Friday, May 17, 2013

Any story that provides a big Victorian house has me hog tied.

There’s one movie that scares the heck out of me.  It scares me so much that I have to watch it backwards because I can’t stand to look at most of it even though I know how it ends.   It’s called Sleeping With The Enemy and it’s one of my favorite Julia Roberts films.  I continue to watch the movie because in the middle of it the woman, who has faked her death to escape an abusive husband, relocates to Cedar Falls, Iowa and begins a new life with a new name and lives in an old Victorian house in the middle of  town.  That she is escaping a homicidal maniac is incidental to the more compelling real estate factor. One of my other favorite movies is Baby Boom. What's in it?  Real estate. What kind? Farmhouse.  There's a movie called Babies that just shows babies.  They should make a movie called Farmhouse for people like me.  There are other people like me, aren't there?
Any story that provides a big Victorian house with a front porch and original details in the middle of a  Midwestern town has me hog tied. If the plot includes abandoning everything you know and moving, I'll watch it exclusively.  Most people have that  relocation/name change fantasy at least once in their life.  Don’t they?  Or am I alone in this? I figured out the other day that most of what we do or keep on doing is to preserve the image our close friends and relatives have of us.  You don’t want to let anyone down by suddenly deciding to walk across America or sell everything and live under the Williamsburg Bridge. 
This is how I would live when I relocate to my Victorian farmhouse in Cedar Falls.  First, I’d be thin and wear jeans.  I wouldn’t own a car.  I’d walk everywhere or take a bus.  Every morning, I’d run three miles through a residential neighborhood before heading to my favorite diner for breakfast.   I probably would have a part-time job at the library and stop after work for a glass of wine at my favorite bar.  I might join a quilting bee.  This is pretty much the way I live right now.  Minus the running, the thin factor, the part-time job, the quilting bee and willingly leaving the house. 
By the way in Cedar Falls, Iowa you can buy a four-bedroom house for $200,000. and the unemployment rate is only 3.3%.
The critics hated Sleeping With the Enemy.  They called the plot cornball melodrama “constantly on the verge of silliness.”  Really?   Color me stupid and banal because it scared me and continues to scare me every time I see it on television.  On the review site, Rotten Tomatoes it got only 22% on the tomatometer (11% by the top critics) but the audience liked it 65%.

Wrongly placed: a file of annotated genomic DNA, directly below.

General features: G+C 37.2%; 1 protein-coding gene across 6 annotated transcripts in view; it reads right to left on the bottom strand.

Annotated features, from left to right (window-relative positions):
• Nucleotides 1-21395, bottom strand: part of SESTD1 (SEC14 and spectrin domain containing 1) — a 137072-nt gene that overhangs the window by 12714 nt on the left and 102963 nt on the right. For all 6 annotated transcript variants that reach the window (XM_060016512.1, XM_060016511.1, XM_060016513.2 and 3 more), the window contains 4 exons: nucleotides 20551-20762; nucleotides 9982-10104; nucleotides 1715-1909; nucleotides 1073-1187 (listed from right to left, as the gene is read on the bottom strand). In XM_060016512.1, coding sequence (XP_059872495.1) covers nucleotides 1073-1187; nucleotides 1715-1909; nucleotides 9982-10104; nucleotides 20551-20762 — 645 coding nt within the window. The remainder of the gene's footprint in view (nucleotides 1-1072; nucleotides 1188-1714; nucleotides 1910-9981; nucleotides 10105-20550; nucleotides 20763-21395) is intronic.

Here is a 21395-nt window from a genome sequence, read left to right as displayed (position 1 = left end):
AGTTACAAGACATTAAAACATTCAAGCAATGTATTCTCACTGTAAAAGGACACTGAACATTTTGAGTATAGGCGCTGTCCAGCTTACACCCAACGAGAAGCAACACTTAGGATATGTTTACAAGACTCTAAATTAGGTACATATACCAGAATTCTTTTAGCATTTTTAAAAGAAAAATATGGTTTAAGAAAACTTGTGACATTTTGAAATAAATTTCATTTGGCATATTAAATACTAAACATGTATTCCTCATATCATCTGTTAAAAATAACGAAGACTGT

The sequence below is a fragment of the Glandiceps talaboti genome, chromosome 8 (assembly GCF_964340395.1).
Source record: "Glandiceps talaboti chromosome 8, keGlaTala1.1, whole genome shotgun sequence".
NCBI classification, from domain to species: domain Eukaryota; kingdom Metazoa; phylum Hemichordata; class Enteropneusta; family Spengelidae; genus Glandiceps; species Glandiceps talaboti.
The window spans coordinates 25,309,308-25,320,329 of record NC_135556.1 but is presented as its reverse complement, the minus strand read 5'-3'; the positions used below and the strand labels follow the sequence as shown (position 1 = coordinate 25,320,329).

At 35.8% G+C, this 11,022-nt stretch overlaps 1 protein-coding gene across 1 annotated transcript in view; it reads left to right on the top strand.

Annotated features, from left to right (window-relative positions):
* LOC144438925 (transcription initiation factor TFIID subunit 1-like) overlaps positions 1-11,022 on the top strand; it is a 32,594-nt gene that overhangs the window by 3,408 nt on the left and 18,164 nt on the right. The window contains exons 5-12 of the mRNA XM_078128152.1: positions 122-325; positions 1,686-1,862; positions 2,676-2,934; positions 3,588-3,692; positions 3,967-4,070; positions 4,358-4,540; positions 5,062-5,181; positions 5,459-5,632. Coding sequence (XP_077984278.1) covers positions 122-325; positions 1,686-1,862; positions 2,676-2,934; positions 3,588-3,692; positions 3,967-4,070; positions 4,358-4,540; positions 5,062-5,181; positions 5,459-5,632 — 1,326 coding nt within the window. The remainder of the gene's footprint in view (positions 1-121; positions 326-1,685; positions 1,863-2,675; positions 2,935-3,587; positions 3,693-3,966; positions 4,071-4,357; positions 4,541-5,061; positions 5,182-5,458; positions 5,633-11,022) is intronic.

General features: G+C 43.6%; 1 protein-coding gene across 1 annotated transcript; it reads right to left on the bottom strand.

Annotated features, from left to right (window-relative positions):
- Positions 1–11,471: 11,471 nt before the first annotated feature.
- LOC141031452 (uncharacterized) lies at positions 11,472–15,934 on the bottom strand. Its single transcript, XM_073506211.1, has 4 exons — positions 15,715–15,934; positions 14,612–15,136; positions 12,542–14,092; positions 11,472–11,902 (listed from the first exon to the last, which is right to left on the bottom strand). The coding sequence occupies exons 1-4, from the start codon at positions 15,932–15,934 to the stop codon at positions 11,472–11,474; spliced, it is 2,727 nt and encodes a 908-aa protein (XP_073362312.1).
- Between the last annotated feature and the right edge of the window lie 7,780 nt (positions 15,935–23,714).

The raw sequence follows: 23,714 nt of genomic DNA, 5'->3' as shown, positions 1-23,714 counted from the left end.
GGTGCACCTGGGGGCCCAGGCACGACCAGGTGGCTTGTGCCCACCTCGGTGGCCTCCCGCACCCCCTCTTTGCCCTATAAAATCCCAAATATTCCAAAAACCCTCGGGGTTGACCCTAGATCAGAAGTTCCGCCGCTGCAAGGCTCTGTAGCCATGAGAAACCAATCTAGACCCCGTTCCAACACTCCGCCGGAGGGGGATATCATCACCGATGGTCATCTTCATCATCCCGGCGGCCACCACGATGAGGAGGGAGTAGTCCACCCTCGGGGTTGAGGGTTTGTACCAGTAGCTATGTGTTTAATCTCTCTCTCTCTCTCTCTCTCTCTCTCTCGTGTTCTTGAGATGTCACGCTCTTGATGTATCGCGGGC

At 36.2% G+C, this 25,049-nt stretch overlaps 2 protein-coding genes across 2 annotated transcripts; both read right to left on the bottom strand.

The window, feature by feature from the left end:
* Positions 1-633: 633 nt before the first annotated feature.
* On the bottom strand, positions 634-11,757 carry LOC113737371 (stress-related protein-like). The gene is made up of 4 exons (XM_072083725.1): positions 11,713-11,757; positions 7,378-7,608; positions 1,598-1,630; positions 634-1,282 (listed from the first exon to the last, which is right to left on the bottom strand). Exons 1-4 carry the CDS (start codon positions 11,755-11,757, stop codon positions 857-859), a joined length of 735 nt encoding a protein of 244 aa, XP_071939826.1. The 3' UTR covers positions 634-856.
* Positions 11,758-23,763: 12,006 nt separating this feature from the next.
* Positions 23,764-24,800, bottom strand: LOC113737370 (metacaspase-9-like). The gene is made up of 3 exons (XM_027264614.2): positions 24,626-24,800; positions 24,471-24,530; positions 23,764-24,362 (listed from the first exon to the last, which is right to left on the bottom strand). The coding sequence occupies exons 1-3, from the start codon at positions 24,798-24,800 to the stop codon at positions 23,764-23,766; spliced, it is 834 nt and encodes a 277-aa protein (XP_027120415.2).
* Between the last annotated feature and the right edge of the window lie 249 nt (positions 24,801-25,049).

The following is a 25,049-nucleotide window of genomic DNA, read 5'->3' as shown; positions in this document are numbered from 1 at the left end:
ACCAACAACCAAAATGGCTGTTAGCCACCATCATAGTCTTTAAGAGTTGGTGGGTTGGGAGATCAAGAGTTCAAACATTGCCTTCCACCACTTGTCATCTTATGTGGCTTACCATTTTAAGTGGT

1. I think maybe we are twins who were separated at birth. Molly

  2. it's the cabin in the forest for me, with a creek running through it, just like the one muir once lived in. but there'd be a front porch like the one you like. in fact the porch would be bigger than the cabin. and there'd be a clearing so anytime i looked up from the book i was reading, or the collage i was collaging, i'd see someone coming to me, through that clearing. i'm one cabin short of that dream. one cabin, one horse, one clearing short. oh and someone who could keep the fire burning. the wood chopped, the helicopter at the ready.

    1. Darn, now I want what you've described. But I need to be able to walk out and see people and hear them talking (not to me) to each other.

  3. Stone cottages in the UK are my weakness. I will watch or read anything, as long as there are whitewashed cottages and a pub full of colorful locals. If the description contains the phrase "set in a remote (British, Scottish, Irish...) village..." that's all I need.

  4. carlarey, my sister, good to hear from you and, yes, stone cottages in the English countryside, too. I was asked to review a book The Mystery of Mercy Close - they had me at "Mercy Close" because I saw - what else - a cottage in the English countryside (although it was set in Ireland).